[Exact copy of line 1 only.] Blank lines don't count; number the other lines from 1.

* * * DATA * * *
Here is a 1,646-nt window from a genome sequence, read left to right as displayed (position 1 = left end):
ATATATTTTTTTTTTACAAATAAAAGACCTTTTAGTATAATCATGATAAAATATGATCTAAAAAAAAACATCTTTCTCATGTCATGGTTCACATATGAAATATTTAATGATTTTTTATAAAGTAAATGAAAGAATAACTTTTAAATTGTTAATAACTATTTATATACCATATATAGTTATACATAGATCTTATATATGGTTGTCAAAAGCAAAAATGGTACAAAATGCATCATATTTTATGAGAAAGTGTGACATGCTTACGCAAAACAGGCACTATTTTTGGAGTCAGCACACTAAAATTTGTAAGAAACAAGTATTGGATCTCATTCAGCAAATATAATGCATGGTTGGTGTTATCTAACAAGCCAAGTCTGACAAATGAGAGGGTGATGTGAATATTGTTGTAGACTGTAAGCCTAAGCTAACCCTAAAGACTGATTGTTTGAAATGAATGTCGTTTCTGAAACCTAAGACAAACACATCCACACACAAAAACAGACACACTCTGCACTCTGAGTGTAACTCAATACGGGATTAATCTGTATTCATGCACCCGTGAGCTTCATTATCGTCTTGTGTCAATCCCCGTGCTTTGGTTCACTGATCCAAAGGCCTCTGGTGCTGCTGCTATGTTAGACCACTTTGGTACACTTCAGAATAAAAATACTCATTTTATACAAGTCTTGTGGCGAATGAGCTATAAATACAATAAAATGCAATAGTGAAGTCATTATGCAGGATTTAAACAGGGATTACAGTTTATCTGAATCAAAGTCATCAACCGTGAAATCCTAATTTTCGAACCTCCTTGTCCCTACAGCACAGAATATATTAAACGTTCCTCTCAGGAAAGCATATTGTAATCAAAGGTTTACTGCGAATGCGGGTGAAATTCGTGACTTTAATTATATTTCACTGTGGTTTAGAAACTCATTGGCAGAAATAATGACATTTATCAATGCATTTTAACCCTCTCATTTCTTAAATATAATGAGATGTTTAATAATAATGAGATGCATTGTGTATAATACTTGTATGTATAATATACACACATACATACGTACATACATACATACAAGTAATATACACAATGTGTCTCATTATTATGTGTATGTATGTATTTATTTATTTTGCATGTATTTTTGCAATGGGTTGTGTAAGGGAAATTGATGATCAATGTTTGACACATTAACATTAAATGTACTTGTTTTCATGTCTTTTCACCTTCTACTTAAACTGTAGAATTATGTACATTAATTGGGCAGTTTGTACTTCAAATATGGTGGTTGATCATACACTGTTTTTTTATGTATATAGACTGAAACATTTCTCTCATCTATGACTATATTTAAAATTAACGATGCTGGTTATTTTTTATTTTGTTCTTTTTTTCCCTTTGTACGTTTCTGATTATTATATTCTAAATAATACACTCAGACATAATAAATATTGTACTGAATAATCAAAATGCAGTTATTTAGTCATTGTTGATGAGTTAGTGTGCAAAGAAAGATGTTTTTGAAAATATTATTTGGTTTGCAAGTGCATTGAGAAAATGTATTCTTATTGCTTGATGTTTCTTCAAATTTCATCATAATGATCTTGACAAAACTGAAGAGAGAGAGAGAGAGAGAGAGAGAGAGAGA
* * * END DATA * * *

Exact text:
Here is a 1,646-nt window from a genome sequence, read left to right as displayed (position 1 = left end):